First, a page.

Restart your system after the software package installation and open the Radeon Settings tab by right-clicking on your home screen. After the pop-up menu opens, select display from the options and then toggle on the option ‘Radeon Freesync.’ The monitor you have with your system will govern if you need to enable the FreeSync settings at your monitor end as well.
During CES 2020, AMD introduced a new solution that carries on the groundwork being laid by FreeSync. Monitors that run on this specification must ensure a refresh rate of 120 HZ at the minimum on 1920 x 1080 resolutions. The monitors also should be able to support LFC (Low Framerate Compensation), which allows the refreshing of frames on the screen when the GPU output falls way below that of the display’s lowest frequency.
FreeSync 2 HDR
The FreeSync 2 HDR is the rebranded version of AMD’s top-tier FreeSync services. It translates to the top of the line services provided by AMD to its users who can afford these at a premium rate. The rebranded took place at the CES 2020 event, where the company built upon its mid-tier services and re-enhanced them to include premium services such as the FreeSync 2 HDR. These premium monitors must be able to support HDR gaming based on HDR visuals.
These pro panels are sought to support low latency in dual ranges such as High Definition and Standard Definition modes. AMD also insists that the monitors must pass a stringent test that relates to the accuracy of luminance and extensive color gamut tests. These meticulous regulations regarding the luminance certification must be met for AMD to award a monitor the title of FreeSYnc 2 HDR.
An HDR 400 certification can only be achieved if the luminance certification is obtained, which produces 400 nits of brightness as guaranteed output. The future beckons for FreeSync premium monitors, and they’re the perfect choice for gamers who have one eye on future technologies. The only catch with such premium products is that they work only with HDR functionality and may not work besides those specifications.
The Tradeoff Between G-Sync and FreeSync
While asking yourself the question ‘is FreeSYnc worth it?’, it is essential to draw up a list of advantages and disadvantages the feature has over its nearest competitor. As elucidated before, the FreeSync is a feature developed by AMD; meanwhile, the G-Sync was developed by NVIDIA. Both companies share a line share of market pull, especially when it comes to captivating the minds of high-end graphic users. The FreeSync developed by AMD is a slightly cheaper version of the G-Sync, and people on a budget can considerably save some bucks opting for FreeSync.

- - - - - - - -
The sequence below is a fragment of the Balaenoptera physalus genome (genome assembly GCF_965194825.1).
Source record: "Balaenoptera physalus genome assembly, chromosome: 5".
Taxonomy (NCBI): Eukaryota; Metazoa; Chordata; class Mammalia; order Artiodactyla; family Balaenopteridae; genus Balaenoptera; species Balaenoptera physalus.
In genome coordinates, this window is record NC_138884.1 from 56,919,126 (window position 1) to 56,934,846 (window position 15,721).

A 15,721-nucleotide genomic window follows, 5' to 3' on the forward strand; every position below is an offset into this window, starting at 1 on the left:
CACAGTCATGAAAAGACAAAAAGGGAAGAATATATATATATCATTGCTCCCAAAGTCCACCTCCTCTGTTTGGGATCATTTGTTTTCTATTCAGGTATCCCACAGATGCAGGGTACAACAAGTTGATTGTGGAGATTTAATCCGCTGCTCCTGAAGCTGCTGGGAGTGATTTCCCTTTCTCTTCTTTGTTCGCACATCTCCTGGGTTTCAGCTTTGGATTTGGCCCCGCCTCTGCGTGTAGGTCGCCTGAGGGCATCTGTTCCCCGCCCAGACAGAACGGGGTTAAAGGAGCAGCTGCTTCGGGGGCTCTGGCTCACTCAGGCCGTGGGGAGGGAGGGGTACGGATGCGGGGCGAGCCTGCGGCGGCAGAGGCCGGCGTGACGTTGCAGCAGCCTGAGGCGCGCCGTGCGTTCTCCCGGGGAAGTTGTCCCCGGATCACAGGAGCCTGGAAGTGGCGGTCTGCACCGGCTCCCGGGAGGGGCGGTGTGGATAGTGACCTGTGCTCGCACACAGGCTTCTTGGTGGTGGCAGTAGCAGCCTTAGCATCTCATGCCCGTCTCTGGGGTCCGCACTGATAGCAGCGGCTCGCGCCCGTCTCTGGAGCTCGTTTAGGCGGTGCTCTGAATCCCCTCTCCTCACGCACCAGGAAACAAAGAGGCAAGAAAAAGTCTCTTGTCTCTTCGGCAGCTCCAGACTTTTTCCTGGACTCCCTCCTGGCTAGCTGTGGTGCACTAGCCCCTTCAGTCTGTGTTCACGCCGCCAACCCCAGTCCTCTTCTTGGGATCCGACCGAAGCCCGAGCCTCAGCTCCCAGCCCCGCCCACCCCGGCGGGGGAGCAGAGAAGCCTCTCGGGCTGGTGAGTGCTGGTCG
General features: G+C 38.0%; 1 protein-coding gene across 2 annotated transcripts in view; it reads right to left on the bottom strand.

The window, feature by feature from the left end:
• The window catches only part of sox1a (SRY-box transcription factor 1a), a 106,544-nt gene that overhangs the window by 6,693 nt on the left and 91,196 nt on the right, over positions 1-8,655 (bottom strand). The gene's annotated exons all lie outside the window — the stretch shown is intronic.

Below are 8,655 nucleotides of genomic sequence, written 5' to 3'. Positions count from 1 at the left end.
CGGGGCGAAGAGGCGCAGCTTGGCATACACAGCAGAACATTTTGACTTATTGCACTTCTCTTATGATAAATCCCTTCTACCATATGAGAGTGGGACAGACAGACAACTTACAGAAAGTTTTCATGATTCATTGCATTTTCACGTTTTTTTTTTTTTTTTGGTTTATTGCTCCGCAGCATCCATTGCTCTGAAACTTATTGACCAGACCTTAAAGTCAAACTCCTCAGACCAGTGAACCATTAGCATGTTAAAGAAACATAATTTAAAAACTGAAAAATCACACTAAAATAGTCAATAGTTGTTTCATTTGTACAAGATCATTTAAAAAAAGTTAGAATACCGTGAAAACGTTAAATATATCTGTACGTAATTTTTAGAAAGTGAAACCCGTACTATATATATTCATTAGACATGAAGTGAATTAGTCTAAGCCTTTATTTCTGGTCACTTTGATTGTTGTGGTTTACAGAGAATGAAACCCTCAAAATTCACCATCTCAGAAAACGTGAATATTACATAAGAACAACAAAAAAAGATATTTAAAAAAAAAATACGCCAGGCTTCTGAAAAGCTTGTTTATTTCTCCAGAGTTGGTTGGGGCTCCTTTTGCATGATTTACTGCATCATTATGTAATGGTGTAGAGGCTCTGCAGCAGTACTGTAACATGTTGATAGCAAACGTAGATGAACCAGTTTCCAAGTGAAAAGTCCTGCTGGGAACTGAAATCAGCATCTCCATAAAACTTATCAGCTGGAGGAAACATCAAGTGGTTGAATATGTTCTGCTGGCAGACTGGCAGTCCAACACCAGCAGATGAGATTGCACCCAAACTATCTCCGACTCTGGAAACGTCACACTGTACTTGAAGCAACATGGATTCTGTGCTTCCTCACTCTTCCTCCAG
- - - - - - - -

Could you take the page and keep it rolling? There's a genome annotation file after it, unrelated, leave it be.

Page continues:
The main reason for the distinction between the two products’ prices is due to the nature of each product. AMD’s FreeSync is a software tweak on the existing adaptive sync standards; meanwhile, NVIDIA’s G-Sync provides a hardware solution. It increases the cost of the latter, while AMD’s technology can be used readily and on a budget. NVIDIA’s G-Sync relies on a module that is used in the monitors supporting the feature. The cost of this extra module is, however, borne by the end consumer and hence increases the price of NVIDIA’s technology.
Resultantly, the market is flushed with monitors that run on the FreeSync technology instead of the G-Sync moniker.
FreeSync is easier to use and implement and less expensive to set up as well. Comparing the prices of both setups reveal a considerable difference of around 150 USD, taking the basic G-Sync monitor and an excellent FreeSync monitor. It makes the FreeSync variants, a top seller in the market.
Major Drawbacks of Using FreeSync
Just like any other item in the market or a tech product, FreeSync has some flaws as well. The highly competitive nature of the gaming world and the rivalry between the two giants, AMD and NVIDIA, makes each company’s product incompatible with the other company’s. Hence, the FreeSync feature, which is an AMD trademark, can only be used with compatible graphics cards, i.e., AMD graphics cards. In this situation, the opposite is also applicable as NVIDIA graphics card users will not be able to run monitors that run on FreeSync and will have to break the bank for G-Sync capable monitors.
The other drawback of possessing a FreeSync monitor compared to a G-Sync one is that the former usually is less consistent. It means that the G-Sync variety adheres to a more stringent criterion than the FreeSync monitors resulting in an inconsistent and sometimes even unsatisfying experience. The reason this happens is due to the lax regulations on the FreeSync monitors as opposed to G-Sync, which ensures tighter controls to be sold as G-Sync compatible.
FreeSync monitors can handle variable refresh rates only at certain ranges; for example, one FreeSync monitor may work best within the 40-75HZ range while others work from 75-144HZ, making it harder to select a FreeSync monitor. The user has to conduct some research to know that their monitor will be compatible with the system they will be using. With G-Sync monitors, you can be quite confident they will be able to reduce screen stuttering and screen tearing at a wide range. Still, with the FreeSYnc monitors, you have to be careful and select the appropriate monitor for your system.
To answer the question at hand, ‘Is AMD FreeSync worth it?’, we can simply say yes. Why? Because FreeSync provides the syncing of your GPU and monitor’s refresh interval at a very affordable cost. The user only needs to do some added research to find out what frequencies they would like to be included in the range they want the FreeSync feature to work.
If you have an AMD GPU, then the FeeSync monitor would be worth it without any shadow of a doubt. If you possess an NVIDIA card, it is better to opt for a G-Sync monitor. Moreover, you will have to be a little astute to buy a FreeSync monitor that caters to your requirements.